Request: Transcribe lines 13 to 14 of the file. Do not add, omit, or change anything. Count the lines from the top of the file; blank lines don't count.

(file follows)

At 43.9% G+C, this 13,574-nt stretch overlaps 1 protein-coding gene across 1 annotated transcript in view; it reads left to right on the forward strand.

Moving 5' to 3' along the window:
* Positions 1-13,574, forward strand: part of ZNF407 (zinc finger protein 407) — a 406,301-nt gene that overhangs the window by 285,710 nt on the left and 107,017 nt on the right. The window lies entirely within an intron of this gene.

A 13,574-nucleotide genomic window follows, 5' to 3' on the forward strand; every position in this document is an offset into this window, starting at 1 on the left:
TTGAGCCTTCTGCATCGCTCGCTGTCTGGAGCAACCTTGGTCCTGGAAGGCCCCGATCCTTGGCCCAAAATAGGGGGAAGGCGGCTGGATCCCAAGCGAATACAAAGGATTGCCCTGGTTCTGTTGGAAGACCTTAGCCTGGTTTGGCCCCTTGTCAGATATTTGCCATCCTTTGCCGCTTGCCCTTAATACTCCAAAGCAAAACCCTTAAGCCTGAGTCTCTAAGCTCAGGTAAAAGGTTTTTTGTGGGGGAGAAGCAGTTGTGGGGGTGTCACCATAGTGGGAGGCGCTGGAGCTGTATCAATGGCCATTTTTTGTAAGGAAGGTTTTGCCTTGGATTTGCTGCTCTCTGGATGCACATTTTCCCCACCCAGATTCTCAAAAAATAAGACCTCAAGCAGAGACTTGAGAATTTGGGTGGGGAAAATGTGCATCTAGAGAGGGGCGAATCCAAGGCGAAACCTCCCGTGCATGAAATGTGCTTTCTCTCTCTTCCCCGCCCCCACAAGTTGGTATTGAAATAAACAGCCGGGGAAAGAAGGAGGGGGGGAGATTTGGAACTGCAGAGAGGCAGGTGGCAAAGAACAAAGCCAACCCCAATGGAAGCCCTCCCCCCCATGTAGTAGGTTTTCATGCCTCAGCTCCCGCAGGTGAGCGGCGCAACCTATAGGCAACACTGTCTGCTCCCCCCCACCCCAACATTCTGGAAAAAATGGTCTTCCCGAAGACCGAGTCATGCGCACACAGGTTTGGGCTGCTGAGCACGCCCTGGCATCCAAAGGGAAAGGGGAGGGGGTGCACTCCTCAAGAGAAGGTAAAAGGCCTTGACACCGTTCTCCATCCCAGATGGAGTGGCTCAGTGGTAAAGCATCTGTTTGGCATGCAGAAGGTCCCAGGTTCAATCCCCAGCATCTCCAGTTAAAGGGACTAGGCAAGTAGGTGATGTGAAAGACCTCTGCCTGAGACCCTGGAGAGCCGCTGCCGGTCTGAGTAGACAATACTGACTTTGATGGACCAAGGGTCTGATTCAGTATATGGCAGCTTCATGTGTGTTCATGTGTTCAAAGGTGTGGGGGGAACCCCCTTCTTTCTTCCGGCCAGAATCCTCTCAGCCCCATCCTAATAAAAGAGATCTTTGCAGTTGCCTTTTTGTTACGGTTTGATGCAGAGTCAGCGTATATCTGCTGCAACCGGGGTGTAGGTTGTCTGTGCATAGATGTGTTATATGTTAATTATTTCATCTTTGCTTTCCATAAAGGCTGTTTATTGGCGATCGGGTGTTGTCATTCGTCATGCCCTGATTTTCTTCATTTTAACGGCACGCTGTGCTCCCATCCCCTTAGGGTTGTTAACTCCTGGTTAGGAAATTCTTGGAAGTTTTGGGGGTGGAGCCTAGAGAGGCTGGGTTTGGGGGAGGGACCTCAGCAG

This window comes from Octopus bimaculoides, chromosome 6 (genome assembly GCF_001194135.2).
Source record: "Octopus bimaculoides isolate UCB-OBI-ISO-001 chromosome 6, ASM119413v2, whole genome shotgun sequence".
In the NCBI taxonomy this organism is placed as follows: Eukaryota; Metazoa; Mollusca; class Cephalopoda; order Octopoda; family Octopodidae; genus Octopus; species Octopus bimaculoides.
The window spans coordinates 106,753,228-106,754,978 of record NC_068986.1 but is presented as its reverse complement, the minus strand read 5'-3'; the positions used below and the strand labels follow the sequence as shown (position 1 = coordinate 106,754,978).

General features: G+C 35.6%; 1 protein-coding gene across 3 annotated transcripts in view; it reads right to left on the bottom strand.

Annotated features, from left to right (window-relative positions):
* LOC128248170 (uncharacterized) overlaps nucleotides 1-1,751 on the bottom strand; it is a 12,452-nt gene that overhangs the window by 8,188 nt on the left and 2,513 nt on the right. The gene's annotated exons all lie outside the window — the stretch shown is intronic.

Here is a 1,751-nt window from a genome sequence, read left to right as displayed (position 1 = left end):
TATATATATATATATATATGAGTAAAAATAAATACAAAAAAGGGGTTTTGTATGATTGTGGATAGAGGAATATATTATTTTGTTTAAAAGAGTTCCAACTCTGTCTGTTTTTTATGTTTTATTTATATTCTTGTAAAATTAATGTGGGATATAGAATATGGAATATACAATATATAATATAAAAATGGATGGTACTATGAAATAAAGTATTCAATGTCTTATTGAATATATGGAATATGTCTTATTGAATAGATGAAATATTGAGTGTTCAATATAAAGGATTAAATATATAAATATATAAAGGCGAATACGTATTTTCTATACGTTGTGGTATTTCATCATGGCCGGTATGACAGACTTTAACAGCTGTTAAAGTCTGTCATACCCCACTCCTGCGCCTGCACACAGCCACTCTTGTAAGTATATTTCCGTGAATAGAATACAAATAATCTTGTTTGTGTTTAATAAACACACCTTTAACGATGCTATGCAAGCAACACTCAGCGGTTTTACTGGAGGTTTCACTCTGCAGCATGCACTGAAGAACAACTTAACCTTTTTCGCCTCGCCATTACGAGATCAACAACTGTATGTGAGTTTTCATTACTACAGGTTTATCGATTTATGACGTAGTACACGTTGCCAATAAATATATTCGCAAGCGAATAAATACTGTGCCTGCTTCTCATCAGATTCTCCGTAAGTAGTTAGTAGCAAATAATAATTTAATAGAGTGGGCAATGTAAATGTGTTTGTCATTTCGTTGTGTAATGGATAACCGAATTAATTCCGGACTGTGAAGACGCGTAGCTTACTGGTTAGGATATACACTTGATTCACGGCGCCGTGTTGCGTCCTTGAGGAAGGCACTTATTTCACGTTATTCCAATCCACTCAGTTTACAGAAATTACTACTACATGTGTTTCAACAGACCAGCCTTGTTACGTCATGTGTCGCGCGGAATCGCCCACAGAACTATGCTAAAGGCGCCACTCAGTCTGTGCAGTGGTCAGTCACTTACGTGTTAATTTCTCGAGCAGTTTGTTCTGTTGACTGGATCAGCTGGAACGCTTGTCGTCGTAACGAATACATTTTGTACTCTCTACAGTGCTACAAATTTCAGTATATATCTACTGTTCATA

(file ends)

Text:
Here is a 1,751-nt window from a genome sequence, read left to right as displayed (position 1 = left end):
TATATATATATATATATATGAGTAAAAATAAATACAAAAAAGGGGTTTTGTATGATTGTGGATAGAGGAATATATTATTTTGTTTAAAAGAGTTCCAACTCTGTCTGTTTTTTATGTTTTATTTATATTCTTGTAAAATTAATGTGGGATATAGAATATGGAATATACAATATATAATATAAAAATGGATGGTACTATGAAATAAAGTATTCAATGTCTTATTGAATATATGGAATATGTCTTATTGAATAGATGAAATATTGAGTGTTCAATATAAAGGATTAAATATATAAATATATAAAGGCGAATACGTATTTTCTATACGTTGTGGTATTTCATCATGGCCGGTATGACAGACTTTAACAGCTGTTAAAGTCTGTCATACCCCACTCCTGCGCCTGCACACAGCCACTCTTGTAAGTATATTTCCGTGAATAGAATACAAATAATCTTGTTTGTGTTTAATAAACACACCTTTAACGATGCTATGCAAGCAACACTCAGCGGTTTTACTGGAGGTTTCACTCTGCAGCATGCACTGAAGAACAACTTAACCTTTTTCGCCTCGCCATTACGAGATCAACAACTGTATGTGAGTTTTCATTACTACAGGTTTATCGATTTATGACGTAGTACACGTTGCCAATAAATATATTCGCAAGCGAATAAATACTGTGCCTGCTTCTCATCAGATTCTCCGTAAGTAGTTAGTAGCAAATAATAATTTAATAGAGTGGGCAATGTAAATGTGTTTGTCATTTCGTTGTGTAATGGATAACCGAATTAATTCCGGACTGTGAAGACGCGTAGCTTACTGGTTAGGATATACACTTGATTCACGGCGCCGTGTTGCGTCCTTGAGGAAGGCACTTATTTCACGTTATTCCAATCCACTCAGTTTACAGAAATTACTACTACATGTGTTTCAACAGACCAGCCTTGTTACGTCATGTGTCGCGCGGAATCGCCCACAGAACTATGCTAAAGGCGCCACTCAGTCTGTGCAGTGGTCAGTCACTTACGTGTTAATTTCTCGAGCAGTTTGTTCTGTTGACTGGATCAGCTGGAACGCTTGTCGTCGTAACGAATACATTTTGTACTCTCTACAGTGCTACAAATTTCAGTATATATCTACTGTTCATA